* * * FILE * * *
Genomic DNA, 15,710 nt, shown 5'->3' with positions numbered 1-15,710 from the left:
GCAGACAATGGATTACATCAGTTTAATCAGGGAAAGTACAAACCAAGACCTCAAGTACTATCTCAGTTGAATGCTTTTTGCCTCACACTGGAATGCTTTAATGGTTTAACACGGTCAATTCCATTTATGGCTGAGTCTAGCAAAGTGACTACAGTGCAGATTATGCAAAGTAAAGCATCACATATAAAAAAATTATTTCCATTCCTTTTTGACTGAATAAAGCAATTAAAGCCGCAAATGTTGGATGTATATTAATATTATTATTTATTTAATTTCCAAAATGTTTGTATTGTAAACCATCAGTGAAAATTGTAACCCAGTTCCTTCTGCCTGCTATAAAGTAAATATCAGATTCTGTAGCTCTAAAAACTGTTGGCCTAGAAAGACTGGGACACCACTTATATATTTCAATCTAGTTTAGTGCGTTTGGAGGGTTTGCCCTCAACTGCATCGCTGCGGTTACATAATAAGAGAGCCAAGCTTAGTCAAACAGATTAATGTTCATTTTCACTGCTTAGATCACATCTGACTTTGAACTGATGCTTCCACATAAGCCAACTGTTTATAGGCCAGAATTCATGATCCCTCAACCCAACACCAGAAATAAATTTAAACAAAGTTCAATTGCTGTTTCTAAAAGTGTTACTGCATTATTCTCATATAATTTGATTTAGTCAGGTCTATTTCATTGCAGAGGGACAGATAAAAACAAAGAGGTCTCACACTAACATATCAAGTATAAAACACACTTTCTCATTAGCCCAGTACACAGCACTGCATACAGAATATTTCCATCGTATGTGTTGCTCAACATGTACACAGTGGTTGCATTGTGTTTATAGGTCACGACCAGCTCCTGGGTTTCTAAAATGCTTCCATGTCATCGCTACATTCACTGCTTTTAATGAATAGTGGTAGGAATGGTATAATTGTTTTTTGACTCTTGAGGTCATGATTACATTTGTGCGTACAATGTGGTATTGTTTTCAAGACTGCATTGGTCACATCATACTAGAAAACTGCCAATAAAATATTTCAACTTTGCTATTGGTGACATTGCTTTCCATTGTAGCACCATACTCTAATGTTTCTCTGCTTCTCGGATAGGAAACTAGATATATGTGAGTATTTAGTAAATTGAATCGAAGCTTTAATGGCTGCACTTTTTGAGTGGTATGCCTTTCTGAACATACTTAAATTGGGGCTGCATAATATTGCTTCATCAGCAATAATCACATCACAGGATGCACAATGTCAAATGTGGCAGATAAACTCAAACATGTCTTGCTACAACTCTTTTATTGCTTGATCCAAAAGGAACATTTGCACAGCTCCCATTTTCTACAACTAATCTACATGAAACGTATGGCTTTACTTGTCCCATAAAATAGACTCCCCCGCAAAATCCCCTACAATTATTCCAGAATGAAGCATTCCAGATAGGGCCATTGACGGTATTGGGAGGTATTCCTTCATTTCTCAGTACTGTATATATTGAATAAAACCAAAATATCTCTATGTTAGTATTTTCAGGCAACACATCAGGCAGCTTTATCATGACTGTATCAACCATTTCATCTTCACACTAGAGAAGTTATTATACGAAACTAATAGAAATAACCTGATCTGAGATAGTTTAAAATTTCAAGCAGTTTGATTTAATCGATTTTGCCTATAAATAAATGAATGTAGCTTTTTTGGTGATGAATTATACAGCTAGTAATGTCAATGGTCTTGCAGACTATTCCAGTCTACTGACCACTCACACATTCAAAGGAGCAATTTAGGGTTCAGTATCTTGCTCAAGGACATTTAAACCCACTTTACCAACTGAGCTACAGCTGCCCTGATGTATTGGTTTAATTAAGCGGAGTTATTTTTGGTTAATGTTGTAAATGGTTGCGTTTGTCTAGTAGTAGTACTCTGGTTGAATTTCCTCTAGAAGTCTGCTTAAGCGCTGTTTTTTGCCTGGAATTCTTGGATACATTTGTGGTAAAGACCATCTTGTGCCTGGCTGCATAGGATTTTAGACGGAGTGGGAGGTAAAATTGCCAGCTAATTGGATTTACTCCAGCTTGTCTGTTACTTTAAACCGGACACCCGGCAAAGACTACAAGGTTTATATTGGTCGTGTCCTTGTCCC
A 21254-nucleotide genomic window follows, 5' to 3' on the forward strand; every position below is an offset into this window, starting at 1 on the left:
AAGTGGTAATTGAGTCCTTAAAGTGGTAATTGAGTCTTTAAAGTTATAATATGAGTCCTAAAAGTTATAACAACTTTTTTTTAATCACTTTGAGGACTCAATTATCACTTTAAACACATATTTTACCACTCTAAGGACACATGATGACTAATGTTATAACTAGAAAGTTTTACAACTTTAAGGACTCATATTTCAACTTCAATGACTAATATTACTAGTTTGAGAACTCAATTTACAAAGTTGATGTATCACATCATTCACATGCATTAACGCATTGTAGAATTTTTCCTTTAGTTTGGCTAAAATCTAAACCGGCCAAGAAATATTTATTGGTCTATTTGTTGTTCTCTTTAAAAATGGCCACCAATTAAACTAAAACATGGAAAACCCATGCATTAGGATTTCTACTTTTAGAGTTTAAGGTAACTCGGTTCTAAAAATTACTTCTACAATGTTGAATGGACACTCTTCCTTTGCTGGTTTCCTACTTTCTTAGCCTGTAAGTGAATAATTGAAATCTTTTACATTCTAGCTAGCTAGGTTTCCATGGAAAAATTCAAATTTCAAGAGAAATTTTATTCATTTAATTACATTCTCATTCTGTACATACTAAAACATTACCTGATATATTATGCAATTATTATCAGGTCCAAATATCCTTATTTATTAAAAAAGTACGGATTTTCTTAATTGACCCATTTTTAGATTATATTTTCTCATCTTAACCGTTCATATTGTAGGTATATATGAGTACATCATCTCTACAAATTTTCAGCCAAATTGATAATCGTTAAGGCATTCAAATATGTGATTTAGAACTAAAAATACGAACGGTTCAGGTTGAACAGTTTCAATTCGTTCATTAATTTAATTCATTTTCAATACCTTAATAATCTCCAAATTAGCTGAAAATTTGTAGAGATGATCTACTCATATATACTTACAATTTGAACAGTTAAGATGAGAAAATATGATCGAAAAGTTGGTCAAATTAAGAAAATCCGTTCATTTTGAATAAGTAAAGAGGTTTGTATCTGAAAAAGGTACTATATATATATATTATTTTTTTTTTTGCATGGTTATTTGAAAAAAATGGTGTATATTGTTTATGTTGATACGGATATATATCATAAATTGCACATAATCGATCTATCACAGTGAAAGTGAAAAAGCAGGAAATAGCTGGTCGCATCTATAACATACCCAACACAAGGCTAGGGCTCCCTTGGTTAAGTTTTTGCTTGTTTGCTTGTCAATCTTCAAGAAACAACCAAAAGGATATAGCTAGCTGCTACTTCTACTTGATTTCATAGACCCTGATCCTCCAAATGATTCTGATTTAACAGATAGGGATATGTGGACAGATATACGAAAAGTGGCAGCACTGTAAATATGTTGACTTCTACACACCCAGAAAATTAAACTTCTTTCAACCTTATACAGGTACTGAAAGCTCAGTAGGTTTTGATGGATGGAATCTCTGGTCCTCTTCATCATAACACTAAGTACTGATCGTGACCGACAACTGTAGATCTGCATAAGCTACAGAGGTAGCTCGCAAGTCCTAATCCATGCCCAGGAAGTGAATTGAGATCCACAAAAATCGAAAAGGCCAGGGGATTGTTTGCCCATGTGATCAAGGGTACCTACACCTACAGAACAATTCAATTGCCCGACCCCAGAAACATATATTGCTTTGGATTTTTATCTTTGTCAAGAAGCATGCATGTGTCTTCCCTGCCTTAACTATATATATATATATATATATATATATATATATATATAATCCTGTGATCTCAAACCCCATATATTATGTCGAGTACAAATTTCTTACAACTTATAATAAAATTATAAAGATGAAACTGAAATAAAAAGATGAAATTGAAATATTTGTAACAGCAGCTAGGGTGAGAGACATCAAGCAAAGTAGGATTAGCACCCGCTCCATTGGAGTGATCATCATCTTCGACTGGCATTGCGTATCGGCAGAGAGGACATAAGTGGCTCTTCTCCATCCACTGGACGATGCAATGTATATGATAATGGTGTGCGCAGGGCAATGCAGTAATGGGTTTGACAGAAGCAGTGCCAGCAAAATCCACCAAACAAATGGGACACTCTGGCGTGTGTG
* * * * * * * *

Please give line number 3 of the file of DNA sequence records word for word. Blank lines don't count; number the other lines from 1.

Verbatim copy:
A 21254-nucleotide genomic window follows, 5' to 3' on the forward strand; every position below is an offset into this window, starting at 1 on the left: